What genre do you consider your books? Have you considered writing in another genre?

As a writer of short stories, I’ve written in many genres. My favourites tend to be science fiction, horror, and suspense. However, I was recently challenged to write a rom-com, after saying it was a genre I would find difficult to write. It took me a while to write a story, but I’m pleased to say that I wrote one, although it’s yet to be read by anyone.

Could you tell us a bit about your most recent book and why it is a must-read?

So far, I’ve only published one book. It’s called Glimpses and is a collection of 28 short stories I’ve wrote over three years. If you enjoy shows as such The Twilight Zone, Tales Of The Unexpected, The Outer Limits, or Tales From The Dark Side, then Glimpses is a must read. All the stories are full of twists and turns that take the reader on an unexpected journey and an ending they probably never saw coming.

Glimpses by [Roberts, Hugh W.]

What was the inspiration behind Glimpses?

My love of The Twilight Zone and its creator, Rod Serling. When I first watched The Twilight Zone, I wanted to find out more about its creator. Serling is the master when it comes to writing stories with twists that nobody will have guessed, along with his thoughts about the situations people find themselves in, in each of the stories. He gave me the inspiration to write stories the way he did and to marvel in the delight when people say that they didn’t see that ending coming. It’s one of the biggest compliments a reader can pay me.

How long did it take you to write Glimpses?

I wrote the first story in April 2014. However, at the time, I had no intension of publishing it in a book. Then, as I wrote more and more short stories and published them on my blog, my readers started asking me to put them into a collection and publish them. Glimpses was published in December 2016.

Do your characters seem to hijack the story or do you feel like you have the reins of the story?

No, I always have the reins of a story. In fact, the ending will come to me first, and I then tend to work backwards to the beginning. I’ve never found myself in a situation where a character has hijacked the story…not yet, anyway.

Do you hear from your readers much? What kinds of things do they say?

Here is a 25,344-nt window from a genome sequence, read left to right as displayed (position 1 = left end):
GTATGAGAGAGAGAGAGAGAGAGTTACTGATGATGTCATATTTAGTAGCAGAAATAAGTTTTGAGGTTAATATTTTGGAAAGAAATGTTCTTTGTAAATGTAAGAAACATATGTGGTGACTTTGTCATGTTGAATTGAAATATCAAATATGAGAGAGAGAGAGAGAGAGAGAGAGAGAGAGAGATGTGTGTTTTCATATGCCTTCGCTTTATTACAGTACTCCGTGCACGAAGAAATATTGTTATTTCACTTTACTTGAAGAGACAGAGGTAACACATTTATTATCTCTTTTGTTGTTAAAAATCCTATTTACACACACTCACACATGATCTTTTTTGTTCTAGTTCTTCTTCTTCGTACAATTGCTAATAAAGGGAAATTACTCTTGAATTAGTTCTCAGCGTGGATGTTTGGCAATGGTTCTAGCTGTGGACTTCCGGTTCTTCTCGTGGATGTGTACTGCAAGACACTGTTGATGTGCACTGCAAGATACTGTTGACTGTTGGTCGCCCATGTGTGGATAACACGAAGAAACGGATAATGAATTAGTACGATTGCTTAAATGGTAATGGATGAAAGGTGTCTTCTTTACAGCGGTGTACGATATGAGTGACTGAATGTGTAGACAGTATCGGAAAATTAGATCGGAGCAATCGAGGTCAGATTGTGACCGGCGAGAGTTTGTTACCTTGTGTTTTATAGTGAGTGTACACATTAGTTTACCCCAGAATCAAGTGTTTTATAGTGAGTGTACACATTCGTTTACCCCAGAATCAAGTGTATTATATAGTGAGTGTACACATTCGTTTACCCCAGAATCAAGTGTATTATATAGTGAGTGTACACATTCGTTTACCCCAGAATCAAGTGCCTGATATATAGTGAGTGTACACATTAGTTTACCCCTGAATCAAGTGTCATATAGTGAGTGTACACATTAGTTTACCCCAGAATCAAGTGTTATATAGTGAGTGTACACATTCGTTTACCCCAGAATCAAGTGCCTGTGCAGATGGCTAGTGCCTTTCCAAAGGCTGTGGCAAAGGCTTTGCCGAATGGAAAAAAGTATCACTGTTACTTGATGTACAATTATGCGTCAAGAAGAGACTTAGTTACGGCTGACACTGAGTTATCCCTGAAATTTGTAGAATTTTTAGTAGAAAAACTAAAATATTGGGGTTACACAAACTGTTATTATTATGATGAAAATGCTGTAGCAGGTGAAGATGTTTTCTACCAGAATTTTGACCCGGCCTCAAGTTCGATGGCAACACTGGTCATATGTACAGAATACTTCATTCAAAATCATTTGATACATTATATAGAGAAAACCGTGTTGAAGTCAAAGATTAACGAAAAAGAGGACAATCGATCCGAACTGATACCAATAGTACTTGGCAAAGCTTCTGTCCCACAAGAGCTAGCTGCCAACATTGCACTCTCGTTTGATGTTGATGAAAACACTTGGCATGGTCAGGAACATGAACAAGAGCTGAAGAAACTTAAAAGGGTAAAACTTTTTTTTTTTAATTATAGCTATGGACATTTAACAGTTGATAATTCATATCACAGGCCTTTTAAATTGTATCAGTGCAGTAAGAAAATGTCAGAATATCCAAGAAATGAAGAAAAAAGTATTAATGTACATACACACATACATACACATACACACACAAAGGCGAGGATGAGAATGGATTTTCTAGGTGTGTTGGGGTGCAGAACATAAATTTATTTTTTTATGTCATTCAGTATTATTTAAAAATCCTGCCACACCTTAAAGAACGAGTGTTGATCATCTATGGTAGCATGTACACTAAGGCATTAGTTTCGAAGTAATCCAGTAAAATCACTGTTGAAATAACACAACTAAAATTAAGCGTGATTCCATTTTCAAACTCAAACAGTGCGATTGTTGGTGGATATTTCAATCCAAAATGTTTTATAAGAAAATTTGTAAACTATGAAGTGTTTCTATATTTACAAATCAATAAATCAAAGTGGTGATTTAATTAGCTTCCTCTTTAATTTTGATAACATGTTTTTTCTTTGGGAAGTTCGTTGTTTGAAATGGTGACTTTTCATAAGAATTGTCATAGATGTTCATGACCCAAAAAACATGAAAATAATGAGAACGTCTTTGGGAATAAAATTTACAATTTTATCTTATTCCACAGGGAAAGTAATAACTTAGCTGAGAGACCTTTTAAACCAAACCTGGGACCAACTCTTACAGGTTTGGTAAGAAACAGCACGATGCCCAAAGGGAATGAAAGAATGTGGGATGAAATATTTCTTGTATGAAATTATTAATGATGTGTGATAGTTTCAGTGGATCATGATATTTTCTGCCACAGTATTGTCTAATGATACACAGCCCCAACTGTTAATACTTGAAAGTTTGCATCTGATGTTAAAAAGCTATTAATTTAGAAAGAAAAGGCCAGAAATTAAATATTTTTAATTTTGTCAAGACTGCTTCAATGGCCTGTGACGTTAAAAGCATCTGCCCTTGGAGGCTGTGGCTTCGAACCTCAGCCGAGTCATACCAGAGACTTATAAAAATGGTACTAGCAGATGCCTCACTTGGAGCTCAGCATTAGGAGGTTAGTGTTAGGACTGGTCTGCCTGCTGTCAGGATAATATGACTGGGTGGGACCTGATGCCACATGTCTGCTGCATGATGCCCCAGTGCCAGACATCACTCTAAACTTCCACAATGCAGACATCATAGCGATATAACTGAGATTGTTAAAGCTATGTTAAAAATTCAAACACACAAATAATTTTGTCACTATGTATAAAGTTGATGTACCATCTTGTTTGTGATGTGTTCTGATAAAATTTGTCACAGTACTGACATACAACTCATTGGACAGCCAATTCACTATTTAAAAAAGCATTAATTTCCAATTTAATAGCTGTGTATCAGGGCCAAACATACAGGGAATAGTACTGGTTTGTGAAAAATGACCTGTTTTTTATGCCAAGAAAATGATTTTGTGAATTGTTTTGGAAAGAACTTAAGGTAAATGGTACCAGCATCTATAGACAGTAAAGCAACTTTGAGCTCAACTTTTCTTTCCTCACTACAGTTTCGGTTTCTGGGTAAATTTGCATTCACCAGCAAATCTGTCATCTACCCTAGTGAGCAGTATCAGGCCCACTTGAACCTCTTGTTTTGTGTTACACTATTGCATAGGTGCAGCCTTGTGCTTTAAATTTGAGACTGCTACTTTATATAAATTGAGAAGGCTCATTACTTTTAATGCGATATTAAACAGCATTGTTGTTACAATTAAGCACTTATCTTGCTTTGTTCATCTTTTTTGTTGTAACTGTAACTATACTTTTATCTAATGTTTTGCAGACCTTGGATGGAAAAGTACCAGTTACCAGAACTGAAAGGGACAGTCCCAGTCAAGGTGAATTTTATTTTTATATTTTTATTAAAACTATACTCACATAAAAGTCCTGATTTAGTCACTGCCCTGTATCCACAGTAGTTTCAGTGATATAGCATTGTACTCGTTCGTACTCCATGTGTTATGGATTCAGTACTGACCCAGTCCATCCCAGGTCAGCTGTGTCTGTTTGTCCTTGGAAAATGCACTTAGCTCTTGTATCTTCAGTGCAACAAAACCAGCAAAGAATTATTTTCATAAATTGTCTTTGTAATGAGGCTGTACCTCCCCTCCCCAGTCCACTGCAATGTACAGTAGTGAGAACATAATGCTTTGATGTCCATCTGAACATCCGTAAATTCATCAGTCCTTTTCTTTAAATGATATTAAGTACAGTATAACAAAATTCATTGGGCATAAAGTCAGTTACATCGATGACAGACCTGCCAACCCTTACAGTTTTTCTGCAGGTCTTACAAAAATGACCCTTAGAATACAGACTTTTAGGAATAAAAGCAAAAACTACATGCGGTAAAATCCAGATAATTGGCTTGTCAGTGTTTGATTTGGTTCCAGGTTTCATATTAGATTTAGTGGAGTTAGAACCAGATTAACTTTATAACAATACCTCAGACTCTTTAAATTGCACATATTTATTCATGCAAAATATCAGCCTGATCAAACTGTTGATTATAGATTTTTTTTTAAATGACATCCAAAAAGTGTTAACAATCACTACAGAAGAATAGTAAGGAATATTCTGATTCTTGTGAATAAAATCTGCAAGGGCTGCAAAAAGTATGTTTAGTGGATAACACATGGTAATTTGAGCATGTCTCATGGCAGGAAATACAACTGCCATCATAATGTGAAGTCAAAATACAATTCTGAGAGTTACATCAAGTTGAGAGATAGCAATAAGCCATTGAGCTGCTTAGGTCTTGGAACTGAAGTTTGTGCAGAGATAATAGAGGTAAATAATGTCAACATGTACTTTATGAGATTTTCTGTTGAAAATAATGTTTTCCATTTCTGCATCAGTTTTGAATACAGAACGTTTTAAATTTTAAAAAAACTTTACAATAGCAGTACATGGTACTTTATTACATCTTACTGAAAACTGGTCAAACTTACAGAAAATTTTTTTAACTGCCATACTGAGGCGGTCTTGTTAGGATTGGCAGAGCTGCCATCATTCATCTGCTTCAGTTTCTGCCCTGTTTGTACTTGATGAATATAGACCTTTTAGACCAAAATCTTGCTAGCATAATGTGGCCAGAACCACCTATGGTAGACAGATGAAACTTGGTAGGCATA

Yes, as many of them follow my blog. One of the best things about blogging is the interaction between my readers and myself. If it wasn’t for my readers leaving comments on my blog, Glimpses would never have been published. I’m very lucky in that my blog seems to attract a lot of comments. I’ve had huge compliments paid to me, as well as great constructive criticism about what I publish. I also enjoy seeing my readers interact with each other on my blog. When I’ve asked people why they leave me comments on my blog, many say it’s because of the friendliness I show everyone who comments. I treat anyone who visits my blog as a guest and always ensure I respond to all the comments.

 Do you have any hidden or uncommon talents?

Not that I’m aware of, although I have been told that I have a talent of writing stories with an unexpected ending that many never guess is coming.

What would you say is your interesting writing quirk?

That most of my writing is done in the morning. I rarely write after lunchtime, although one story I wrote during the middle of the night did end up in Glimpses.

What do you like to do when you’re not writing?

Walking with my partner, John and our Cardigan Welsh Corgi, Toby. Watching television, cycling, and meeting up with friends and family for meals and drinks.

What is the most amusing thing that has ever happened to you? Not particularly to do with your writing.

I got knocked out by an electric potato peeler at the Ideal Home Exhibition in London. It wasn’t funny at the time, but I now laugh about it.

Give us a random fact about yourself.

I have a collection of 24 foot dated Harrods Christmas Teddy bears and over 50 Christmas themed mugs.

Hugh’s Links:

Blog
Twitter
Amazon

My Series of Author & Poet Interviews who will be at Narberth Book Fair. #BookFair. Today with Kate Murray

Titleband for Narberth Book FairThroughout this months I ’ll be posting interviews with the authors and poets who will be taking part in our Book Fair:  http://www.narberthbookfair.co.uk/.

There are forty authors, so, obviously, there are many genres for both adults and children. There will be talks an writing and books, creative writing workshops for adults  workshops & talks and fun workshops for children, activities for the children  Children’s Page and a fun book trail through Narberth, the gorgeous little market town in Pembrokeshire.  Location.

All free!!

And, of course, there will be the chance to chat with all the authors and to pick their brains on all aspects of writing. Even to buy their books and have them personally signed.

And, as usual, there will also be the writing competition: this year is a poetry competition:  competition . Submit a poem, in any form, of 20 lines or less, on the subject of : –

BOOKS AND READING.

Having outgrown our previous venue we have been lucky to hire the Queens Hall: https://www.thequeenshall.org.uk/ who have been very generous in their support of the event.

Although, five years ago,  I started organising the book fairs on my own I was soon joined by Alex Martin: http://amzn.to/2hZCgt2  and Thorne Moore: http://bit.ly/2rc5qyA. Unfortunately Alex has moved on to pastures new  (although is still a great supporter), so Thorne and I have been joined by Elizabeth Sleight. Elizabeth is involved in the charity we are supporting through our raffle; The Harriet Davis Seaside Holiday Trust For Disabled Children: http://bit.ly/2sNyeKQ .